Watch: The unscripted moments of the Trump-Kim summit that made it totally surreal




SINGAPORE — The president of the United States pulled out an iPad and showed the leader of North Korea a slick, Hollywood-style trailer presenting the North's possible future.

There were images of fighter jets and missile launches cut together with shots of dancing children, pictures of artisanal pizza and time-lapse sunrises over skyscrapers.

This was no ordinary summit meeting.

Then again, no one really thought the historic encounter between President Donald Trump and North Korea's leader, Kim Jong Un, was going to be just any summit.

The meeting between these two figures — one a former reality TV star and the other a dictator who has tortured and imprisoned thousands of citizens, and ordered the executions of 340 people, including his own uncle and half brother — was expected to include lots of theatrics.

And it did.

The video came complete with an ominous voice-over and a swelling soundtrack as it staked out Kim's choice without mentioning nuclear weapons or sanctions relief: He could "shake the hand of peace and enjoy prosperity like he has never seen," or slide back into "more isolation."

Before the meeting, Kim posed for a selfie with Singapore's foreign minister, as if he were a fraternity brother blowing off his senior thesis for a night on the town.

During the meeting, Trump let Kim peek inside the Cadillac presidential limo known as the Beast, and for a second it looked as if Kim might climb inside.

And before the signing ceremony, a North Korean official wearing latex gloves appeared to clean and inspect a pen meant for Kim. No White House aide performed a similar service for Trump.

Although the declaration that emerged from the meeting did not substantively advance efforts to denuclearize North Korea, the symbolism of the meeting between the leaders of two enemy countries was enormous.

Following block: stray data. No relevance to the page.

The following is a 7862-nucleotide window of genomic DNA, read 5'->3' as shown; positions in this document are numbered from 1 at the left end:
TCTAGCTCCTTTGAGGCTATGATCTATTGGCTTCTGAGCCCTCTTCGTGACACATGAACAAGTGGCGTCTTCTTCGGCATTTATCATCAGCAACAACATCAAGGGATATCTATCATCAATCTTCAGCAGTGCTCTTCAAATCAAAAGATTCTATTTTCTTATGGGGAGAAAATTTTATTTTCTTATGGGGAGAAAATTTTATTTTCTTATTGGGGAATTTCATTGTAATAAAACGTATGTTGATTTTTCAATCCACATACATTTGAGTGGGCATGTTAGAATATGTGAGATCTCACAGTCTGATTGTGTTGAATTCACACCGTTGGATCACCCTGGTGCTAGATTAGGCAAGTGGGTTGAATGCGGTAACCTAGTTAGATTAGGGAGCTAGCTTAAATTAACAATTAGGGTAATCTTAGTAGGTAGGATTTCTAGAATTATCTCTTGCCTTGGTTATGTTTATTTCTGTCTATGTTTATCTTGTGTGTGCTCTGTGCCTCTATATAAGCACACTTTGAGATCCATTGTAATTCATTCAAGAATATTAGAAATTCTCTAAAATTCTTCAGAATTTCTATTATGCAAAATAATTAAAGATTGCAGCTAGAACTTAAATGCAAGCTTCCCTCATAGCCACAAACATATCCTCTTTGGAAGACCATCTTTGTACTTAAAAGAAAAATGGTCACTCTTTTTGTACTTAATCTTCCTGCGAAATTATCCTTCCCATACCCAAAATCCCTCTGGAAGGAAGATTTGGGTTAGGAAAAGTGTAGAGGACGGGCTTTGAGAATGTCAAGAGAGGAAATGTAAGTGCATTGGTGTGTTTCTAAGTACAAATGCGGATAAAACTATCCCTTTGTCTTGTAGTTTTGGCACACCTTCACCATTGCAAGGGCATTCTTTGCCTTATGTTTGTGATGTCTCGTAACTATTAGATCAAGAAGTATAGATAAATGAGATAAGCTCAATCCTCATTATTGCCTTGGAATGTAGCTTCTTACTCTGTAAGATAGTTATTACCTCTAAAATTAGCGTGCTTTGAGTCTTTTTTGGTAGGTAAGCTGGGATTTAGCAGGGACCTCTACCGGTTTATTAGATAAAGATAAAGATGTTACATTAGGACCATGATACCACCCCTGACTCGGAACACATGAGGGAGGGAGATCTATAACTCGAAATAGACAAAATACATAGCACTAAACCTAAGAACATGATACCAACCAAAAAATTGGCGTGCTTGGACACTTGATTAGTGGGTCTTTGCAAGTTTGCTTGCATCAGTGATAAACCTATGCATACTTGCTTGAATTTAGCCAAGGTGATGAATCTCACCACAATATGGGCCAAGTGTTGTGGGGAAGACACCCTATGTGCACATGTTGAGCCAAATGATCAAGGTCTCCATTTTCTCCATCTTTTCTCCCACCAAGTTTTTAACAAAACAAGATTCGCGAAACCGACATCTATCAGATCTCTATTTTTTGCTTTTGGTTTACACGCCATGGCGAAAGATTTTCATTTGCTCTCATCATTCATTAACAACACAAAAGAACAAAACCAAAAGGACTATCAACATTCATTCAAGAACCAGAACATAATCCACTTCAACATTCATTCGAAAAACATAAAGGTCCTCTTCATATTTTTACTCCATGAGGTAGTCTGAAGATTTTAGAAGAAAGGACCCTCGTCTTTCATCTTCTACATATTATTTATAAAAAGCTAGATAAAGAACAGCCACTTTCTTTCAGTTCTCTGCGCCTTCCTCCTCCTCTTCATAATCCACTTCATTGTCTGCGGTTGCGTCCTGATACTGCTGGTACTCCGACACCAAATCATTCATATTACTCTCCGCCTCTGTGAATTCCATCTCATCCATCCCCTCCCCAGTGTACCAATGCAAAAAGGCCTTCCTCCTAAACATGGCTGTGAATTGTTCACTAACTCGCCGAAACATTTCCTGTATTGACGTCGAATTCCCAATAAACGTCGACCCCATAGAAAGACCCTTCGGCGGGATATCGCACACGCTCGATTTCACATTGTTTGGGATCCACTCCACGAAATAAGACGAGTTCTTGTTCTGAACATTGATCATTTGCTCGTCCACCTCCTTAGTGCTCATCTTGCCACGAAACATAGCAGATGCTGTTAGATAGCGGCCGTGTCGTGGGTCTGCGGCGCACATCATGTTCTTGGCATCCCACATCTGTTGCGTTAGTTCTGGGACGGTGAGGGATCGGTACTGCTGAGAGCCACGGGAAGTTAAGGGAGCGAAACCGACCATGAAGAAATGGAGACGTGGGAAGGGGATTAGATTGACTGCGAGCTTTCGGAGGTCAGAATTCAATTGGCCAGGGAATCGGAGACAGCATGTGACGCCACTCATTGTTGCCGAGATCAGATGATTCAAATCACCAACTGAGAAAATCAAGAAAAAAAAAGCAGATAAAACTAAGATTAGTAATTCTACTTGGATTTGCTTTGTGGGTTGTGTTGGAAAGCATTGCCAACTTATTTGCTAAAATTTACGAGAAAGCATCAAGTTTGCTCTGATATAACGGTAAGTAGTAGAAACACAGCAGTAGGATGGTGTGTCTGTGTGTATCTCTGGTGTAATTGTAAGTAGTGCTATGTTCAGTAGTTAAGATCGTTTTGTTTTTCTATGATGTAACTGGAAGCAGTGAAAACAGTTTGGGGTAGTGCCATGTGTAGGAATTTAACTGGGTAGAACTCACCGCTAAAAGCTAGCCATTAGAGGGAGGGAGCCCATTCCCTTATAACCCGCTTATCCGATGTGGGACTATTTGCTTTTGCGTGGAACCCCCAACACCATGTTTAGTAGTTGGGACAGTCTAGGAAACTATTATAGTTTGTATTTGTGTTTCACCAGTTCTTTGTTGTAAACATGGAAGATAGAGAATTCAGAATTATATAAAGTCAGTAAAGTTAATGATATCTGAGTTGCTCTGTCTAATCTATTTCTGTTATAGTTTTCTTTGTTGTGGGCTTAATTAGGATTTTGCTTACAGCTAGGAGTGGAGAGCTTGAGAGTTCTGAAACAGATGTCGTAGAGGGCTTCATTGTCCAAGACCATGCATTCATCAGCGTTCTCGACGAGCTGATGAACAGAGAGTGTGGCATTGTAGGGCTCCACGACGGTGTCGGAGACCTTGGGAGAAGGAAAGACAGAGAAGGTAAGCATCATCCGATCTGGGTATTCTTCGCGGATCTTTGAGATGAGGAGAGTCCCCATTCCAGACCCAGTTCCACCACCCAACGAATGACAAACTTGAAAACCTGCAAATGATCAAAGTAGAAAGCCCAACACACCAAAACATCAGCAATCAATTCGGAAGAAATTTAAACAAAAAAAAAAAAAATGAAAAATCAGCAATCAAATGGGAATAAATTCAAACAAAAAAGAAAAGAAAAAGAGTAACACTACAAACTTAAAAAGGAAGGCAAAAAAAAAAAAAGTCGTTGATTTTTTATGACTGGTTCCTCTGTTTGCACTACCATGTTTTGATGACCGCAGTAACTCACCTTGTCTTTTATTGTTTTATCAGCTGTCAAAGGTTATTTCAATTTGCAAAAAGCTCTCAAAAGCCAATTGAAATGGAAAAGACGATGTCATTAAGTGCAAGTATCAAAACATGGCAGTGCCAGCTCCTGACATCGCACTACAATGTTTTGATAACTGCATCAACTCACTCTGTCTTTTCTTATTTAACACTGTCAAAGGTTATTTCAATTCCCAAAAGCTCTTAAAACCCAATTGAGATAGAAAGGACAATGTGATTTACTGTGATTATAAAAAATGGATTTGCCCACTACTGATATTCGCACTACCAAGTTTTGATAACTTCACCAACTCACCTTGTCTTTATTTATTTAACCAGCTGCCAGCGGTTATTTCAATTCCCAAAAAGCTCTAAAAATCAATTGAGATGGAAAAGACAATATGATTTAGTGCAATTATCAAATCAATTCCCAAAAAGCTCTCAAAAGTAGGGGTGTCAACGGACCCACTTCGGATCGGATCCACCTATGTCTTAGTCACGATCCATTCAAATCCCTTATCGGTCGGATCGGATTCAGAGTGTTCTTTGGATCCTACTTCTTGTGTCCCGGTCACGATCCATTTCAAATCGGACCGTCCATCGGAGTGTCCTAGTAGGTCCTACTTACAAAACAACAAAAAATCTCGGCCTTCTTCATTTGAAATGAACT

For Kim, it was North Korea's de facto legitimization on the international stage, a masterful propaganda coup for the reclusive rogue state.

For Trump, it was a chance to claim his place in history, as the first sitting American president to meet a North Korean leader.

Even though the two countries do not have formal diplomatic relations, all of the pageantry pointed to a meeting between near equals — from the phalanx of American and North Korean flags that stood behind the leaders as they first met, to their joint entrance into the room where they signed a declaration.

The optics of Trump shaking Kim's hand, smiling and describing a "very special bond" between the two leaders, was in sharp contrast to Trump’s appearance at a bruising Group of 7 meeting in Canada just days earlier, where Trump had lashed out at America’s closest allies.

Kim's meeting with Trump, on the resort island of Sentosa off the southern tip of Singapore, also had a decidedly different flavor than Kim's first meeting in April with President Moon Jae-in of South Korea at Panmunjom, the border between the two Koreas.

That closely watched meeting, which in many ways set the stage for the Singapore summit, was expertly choreographed, with numerous images of harmony and lighthearted banter between the two leaders.

The stagecraft of Trump's encounter with Kim did not appear as sophisticated. But there were plenty of riveting scenes, including several clearly spontaneous moments that heightened the drama.

Just after Trump and Kim took a brief stroll after lunch came Kim's chance to check out the Beast. Kim's aides stopped him from getting inside.

And as the pair retreated to a breezeway encircling the Capella Singapore hotel, they huddled with advisers, including John Bolton, Trump's national security adviser, and Kim Yo Jong, Kim’s sister.

For several minutes the group looked confused about where they were supposed to go next, with Bolton appearing particularly agitated over Trump's shoulder.

The summit's drama had begun the night before, when Kim emerged from his hotel after a day of seclusion and went on a sightseeing tour in Singapore.

On the way up to view the Singapore skyline from the roof of the Marina Bay Sands, a hotel owned by Trump supporter Sheldon Adelson, Kim waved jovially at bystanders. Then he took the selfie with Singapore's foreign minister, Vivian Balakrishnan.

It was yet another sign that the 34-year-old Kim is continuing to mount a charm offensive, trying to showcase a softer side.

- By Motoko Rich

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